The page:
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WASHINGTON - The nation's crime rate was unchanged last year, holding at the lowest levels since the government began surveying crime victims in 1973, the Justice Department reported Sunday.
Since 1993, violent crime as measured by victim surveys has fallen by 57 percent and property crime by 50 percent. That has included a 9 percent drop in violent crime from 2001-2002 to 2003-2004.

The 2004 violent crime rate assault, sexual assault and armed robbery was 21.4 victims for every 1,000 people age 12 and older. That amounts to about one violent crime victim for every 47 U.S. residents.

By comparison, there were 22.6 violent crime victims per 1,000 people in 2003. The Bureau of Justice Statistics said the difference between the rates in 2003 and 2004 was statistically insignificant.

Other highlights of the Justice Department report:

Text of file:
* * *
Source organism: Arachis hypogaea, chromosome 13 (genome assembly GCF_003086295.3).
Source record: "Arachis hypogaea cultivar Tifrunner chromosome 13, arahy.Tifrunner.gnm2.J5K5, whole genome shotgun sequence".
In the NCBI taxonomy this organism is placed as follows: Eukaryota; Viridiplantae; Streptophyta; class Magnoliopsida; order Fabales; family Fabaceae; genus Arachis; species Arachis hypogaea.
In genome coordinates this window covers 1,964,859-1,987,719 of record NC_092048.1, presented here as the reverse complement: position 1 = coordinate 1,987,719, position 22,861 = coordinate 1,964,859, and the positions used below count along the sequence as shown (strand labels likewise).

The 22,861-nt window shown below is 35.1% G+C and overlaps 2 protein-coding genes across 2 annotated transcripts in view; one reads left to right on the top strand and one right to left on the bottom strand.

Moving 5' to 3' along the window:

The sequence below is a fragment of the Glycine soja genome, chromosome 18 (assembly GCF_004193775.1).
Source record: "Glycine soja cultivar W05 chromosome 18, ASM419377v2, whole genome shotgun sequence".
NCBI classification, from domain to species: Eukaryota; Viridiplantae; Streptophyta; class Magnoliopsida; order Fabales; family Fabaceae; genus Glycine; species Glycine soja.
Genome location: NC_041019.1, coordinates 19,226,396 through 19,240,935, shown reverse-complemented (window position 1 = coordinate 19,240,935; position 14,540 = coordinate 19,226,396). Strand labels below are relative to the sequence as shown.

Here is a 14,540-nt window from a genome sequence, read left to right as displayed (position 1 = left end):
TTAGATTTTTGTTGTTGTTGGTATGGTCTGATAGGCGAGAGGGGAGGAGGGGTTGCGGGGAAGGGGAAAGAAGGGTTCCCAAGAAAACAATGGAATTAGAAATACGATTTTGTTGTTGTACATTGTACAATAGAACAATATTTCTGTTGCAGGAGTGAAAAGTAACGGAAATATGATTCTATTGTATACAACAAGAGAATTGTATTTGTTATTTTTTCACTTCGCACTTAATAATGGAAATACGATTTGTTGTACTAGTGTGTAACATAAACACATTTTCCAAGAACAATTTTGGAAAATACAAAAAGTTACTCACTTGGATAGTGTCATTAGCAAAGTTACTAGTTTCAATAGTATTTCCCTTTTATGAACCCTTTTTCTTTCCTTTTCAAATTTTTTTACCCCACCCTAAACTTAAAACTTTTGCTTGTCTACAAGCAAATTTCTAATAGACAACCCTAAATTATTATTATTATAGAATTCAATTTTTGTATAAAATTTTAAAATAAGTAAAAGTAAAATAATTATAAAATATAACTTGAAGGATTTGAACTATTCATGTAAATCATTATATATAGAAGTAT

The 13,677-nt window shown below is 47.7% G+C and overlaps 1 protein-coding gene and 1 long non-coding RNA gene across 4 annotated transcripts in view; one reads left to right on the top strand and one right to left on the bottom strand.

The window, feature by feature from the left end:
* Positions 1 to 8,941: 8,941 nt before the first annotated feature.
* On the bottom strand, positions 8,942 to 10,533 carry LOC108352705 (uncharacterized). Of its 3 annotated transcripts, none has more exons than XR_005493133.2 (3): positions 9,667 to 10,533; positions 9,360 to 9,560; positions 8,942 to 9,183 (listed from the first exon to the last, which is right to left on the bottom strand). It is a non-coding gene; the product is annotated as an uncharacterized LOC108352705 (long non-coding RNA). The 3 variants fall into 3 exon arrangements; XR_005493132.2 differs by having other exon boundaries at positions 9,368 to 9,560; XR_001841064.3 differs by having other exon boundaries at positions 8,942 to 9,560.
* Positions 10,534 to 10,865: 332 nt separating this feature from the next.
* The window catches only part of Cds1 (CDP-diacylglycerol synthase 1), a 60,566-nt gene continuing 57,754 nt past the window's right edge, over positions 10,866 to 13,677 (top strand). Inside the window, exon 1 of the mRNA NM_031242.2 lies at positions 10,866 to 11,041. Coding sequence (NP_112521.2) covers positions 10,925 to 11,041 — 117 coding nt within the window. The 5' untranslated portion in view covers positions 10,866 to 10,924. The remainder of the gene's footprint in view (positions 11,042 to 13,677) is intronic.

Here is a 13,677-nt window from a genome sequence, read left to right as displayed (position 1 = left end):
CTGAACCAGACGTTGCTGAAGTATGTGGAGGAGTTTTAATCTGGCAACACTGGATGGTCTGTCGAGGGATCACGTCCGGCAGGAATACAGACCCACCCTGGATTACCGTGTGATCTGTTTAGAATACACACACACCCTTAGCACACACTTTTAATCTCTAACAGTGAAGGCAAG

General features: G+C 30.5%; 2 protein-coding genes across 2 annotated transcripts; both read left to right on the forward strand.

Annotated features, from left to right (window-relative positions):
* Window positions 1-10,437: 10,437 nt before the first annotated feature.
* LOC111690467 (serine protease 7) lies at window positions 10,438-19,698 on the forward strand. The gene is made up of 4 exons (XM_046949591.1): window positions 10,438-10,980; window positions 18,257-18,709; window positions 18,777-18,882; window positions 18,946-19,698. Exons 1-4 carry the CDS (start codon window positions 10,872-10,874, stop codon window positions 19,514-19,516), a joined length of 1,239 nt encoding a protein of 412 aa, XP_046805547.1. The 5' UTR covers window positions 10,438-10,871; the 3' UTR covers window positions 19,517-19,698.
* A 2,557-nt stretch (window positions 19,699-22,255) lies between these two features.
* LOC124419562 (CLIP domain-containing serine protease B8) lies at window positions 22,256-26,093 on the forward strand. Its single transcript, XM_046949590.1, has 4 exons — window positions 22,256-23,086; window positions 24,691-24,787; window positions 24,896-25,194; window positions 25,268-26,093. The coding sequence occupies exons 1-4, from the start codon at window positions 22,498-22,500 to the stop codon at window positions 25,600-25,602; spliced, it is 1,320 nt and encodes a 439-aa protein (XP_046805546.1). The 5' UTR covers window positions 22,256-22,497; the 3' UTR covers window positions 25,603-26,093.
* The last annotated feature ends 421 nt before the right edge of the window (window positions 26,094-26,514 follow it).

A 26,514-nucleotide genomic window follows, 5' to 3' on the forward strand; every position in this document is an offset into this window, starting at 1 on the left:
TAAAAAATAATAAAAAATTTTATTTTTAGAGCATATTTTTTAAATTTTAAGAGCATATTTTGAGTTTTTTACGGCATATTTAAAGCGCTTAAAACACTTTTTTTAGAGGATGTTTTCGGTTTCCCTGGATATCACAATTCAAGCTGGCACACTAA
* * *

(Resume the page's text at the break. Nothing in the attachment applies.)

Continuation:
_Blacks, men (except in cases of sexual assaults) and young people were victimized most often.

_Nearly two-thirds of women knew their attackers, while men were just as likely to be attacked by strangers.

_In 2004, just under one-quarter of all violent crimes were committed by an offender armed with a gun, knife or other weapon.

_The rates of rapes and robberies have dropped by nearly two-thirds since 1993.

_The West had the highest property crime rate in 2004 (204 crimes per 1,000 households), while renters were victims more often than homeowners (201 crimes versus 143 crimes per 1,000). City-dwellers were far more likely to be victims of property crimes (215 crimes per 1,000) than suburban or rural residents (143 and 134 per 1,000, respectively)